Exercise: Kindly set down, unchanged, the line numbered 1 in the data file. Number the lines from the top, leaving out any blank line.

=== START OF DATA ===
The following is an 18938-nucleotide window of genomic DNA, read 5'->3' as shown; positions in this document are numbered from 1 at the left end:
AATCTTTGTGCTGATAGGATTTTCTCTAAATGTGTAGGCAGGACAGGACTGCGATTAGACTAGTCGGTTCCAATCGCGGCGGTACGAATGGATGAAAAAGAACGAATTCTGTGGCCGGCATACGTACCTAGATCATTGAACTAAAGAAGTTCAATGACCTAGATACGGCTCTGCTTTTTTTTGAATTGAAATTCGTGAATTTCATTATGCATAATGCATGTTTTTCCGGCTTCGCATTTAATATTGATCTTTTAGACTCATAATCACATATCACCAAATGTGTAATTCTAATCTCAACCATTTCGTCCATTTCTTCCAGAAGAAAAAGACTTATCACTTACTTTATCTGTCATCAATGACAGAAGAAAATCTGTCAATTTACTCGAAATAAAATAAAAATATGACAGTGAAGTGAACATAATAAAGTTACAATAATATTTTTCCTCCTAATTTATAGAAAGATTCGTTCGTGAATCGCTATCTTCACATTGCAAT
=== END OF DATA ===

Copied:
The following is an 18938-nucleotide window of genomic DNA, read 5'->3' as shown; positions in this document are numbered from 1 at the left end: